Violent destruction by human hands and degradation by air pollution have transformed the Parthenon east and north metope relief sculptures into ephemeral and evocative images, hinting at ancient mythological battles. These metopes, or marble panels, were located above the columns of the Parthenon where they would have been readily visible on the Athenian Acropolis throughout antiquity. Today, the original metopes are displayed in the new Acropolis Museum.
Beginning in 2005, the American art historian and archaeologist Katherine A. Schwab (b. 1954) experimented with graphite and pastel to record her observations of the metopes. A tension emerges between what is preserved and what has been lost, creating a theme of presence within absence. The narratives of the Giants defeated by the Olympian Gods and the Sacking of Troy are again recreated at each viewing.
Schwab’s drawings arise from the intersection of artistic ability and archaeological expertise, revealing new observations and discoveries about these two metopes series. Her experiments with brown pastel pencil and graphite, to develop the negative ground, highlight visible forms that emerge as if suspended in an imagined space.
The exhibition begins with sixteen drawings of the east metopes, where the theme is the Olympian Gods fighting the Giants for supremacy of Mount Olympus. Variation in tone and depth are explored, ranging from the darkest tones to soft and light fleeting shapes. One reconstruction drawing shows Schwab’s proposal for East metope 14 where Helios drives a chariot above Okeanos signaling victory.
The exhibition continues with twelve graphite drawings of the north metopes, illustrating the Sacking of Troy. Schwab’s use of graphite in these drawings reflects the vagaries of the surviving carved surfaces. In some the maximum depth is preserved, allowing the viewer to readily imagine the missing fragments. Elsewhere, the figures are elusive, requiring the viewer to look carefully, contemplating the poses and actions evoked. The final section includes drawings of figures and details from the Parthenon frieze and pediments.
Exoticism is a provocative term in the world of art history. By its very definition, the word indicates that the work of art it describes is “different” or “other” than what is considered normal.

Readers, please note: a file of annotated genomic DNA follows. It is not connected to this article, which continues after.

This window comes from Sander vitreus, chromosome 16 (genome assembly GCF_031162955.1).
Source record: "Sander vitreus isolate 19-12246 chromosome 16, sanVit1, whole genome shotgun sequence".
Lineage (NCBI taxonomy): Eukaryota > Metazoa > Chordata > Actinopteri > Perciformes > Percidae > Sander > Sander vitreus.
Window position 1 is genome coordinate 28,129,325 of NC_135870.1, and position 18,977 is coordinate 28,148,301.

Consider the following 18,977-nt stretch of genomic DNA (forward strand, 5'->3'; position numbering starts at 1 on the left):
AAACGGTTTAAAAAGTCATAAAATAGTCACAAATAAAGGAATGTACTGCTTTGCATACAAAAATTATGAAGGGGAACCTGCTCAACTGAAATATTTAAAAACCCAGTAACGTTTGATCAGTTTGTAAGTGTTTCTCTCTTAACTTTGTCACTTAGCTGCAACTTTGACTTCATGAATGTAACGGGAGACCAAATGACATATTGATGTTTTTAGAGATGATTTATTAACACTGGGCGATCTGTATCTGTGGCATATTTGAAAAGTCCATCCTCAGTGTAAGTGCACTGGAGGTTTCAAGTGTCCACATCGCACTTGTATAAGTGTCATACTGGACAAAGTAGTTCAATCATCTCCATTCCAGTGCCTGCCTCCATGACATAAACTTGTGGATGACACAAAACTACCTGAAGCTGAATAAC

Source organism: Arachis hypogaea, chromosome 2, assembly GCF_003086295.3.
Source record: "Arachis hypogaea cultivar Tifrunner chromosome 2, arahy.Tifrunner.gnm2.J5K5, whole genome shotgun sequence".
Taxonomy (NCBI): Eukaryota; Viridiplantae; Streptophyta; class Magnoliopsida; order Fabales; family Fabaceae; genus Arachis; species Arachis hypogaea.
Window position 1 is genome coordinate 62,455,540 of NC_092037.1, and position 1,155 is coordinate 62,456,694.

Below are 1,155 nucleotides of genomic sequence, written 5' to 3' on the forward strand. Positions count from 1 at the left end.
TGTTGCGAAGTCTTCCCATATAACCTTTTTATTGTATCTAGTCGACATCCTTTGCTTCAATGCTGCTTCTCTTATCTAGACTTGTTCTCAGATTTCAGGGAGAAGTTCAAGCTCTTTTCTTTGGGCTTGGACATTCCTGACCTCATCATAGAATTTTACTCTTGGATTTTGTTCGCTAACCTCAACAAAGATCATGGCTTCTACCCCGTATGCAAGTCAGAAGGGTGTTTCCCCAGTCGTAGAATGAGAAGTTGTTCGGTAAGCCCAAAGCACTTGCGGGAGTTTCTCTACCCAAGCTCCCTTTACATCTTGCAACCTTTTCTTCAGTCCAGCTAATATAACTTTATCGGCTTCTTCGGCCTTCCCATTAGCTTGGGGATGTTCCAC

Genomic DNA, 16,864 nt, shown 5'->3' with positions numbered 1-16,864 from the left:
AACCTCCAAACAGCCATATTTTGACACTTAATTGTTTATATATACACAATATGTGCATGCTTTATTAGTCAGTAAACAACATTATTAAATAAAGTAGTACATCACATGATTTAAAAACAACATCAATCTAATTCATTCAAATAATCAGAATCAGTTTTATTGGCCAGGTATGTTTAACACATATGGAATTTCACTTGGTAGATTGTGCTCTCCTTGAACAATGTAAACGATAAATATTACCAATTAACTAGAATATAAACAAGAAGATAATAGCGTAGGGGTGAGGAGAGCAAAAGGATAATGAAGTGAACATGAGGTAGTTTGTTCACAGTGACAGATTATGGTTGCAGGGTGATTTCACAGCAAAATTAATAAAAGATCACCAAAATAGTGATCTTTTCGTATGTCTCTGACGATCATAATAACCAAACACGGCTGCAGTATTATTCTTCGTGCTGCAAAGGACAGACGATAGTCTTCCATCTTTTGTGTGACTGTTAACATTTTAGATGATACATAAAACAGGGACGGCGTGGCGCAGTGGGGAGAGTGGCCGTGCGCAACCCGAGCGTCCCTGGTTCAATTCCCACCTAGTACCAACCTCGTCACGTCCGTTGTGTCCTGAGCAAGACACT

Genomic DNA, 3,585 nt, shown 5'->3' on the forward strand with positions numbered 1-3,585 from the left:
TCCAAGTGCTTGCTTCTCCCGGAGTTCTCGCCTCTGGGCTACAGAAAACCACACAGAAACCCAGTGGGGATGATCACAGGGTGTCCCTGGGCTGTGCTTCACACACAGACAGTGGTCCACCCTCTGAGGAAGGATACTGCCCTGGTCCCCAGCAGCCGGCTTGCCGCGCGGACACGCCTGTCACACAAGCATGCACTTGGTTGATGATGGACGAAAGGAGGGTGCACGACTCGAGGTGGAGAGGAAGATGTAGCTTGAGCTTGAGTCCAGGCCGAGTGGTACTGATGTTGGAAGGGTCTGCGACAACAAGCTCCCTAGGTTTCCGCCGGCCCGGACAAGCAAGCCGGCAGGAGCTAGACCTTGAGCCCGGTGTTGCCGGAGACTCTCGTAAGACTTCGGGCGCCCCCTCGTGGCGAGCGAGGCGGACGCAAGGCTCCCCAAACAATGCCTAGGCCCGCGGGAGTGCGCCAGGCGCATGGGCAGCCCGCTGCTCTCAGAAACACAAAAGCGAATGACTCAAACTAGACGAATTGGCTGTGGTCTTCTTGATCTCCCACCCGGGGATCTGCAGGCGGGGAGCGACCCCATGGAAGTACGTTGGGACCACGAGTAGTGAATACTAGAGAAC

When trade routes began to open up to the Middle East and Asia during the 16th century, the awareness of the exotic areas of the world that most Westerners had never seen became an enticing idea to many. Exoticism became a 19th and 20th century trend in art and design that stemmed from an over-simplified fantasy of Westerners perceptions. Although Africa, the Middle East and Asia were erroneously considered more primitive at the time, they were simultaneously admired for being quaint and uncorrupted by industrial capitalism. Many Westerners believed that industrialization had made the design and architecture of Europe too utilitarian, and they were drawn to the beauty and aesthetic superiority of non-Western art, culture, and design. They found these “newly discovered” parts of the world quite fascinating. Interest in archaeological findings in Egypt and other areas of the Middle East helped to create a phenomenon that cultural historians now refer to as Egyptomania. The emphasis of geometric designs in Islamic art helped to influence home interiors of the 19th century, and the fine and decorative arts of China and Japan left major impacts on European and American decorative arts throughout the 18th, 19th and 20th centuries.
While Exoticism can certainly be seen as an important trend in art and design, the trend’s place in the overall history of the time period must also be considered. Exoticism’s popularity was a product of Western exploration, but also of Western imperialism and dominance. The interpretations of these “exotic” cultures in paintings, reproductions of arts and crafts, and performance pieces were frequently manipulated for European audiences for maximum effect and consumption. These manipulated interpretations were often hurtful to these beautiful cultures that Westerners so revered.
TPS 26: The International Competition, juried by Alison Nordström, will feature 50 images by 40 photographers worldwide. The show opens with a public reception on May 18, 2017, from 5:30-7:00pm at the J. Wayne Stark Galleries at Texas A&M University in College Station, TX, and will hang through July 16, 2017, before traveling to other venues across the state.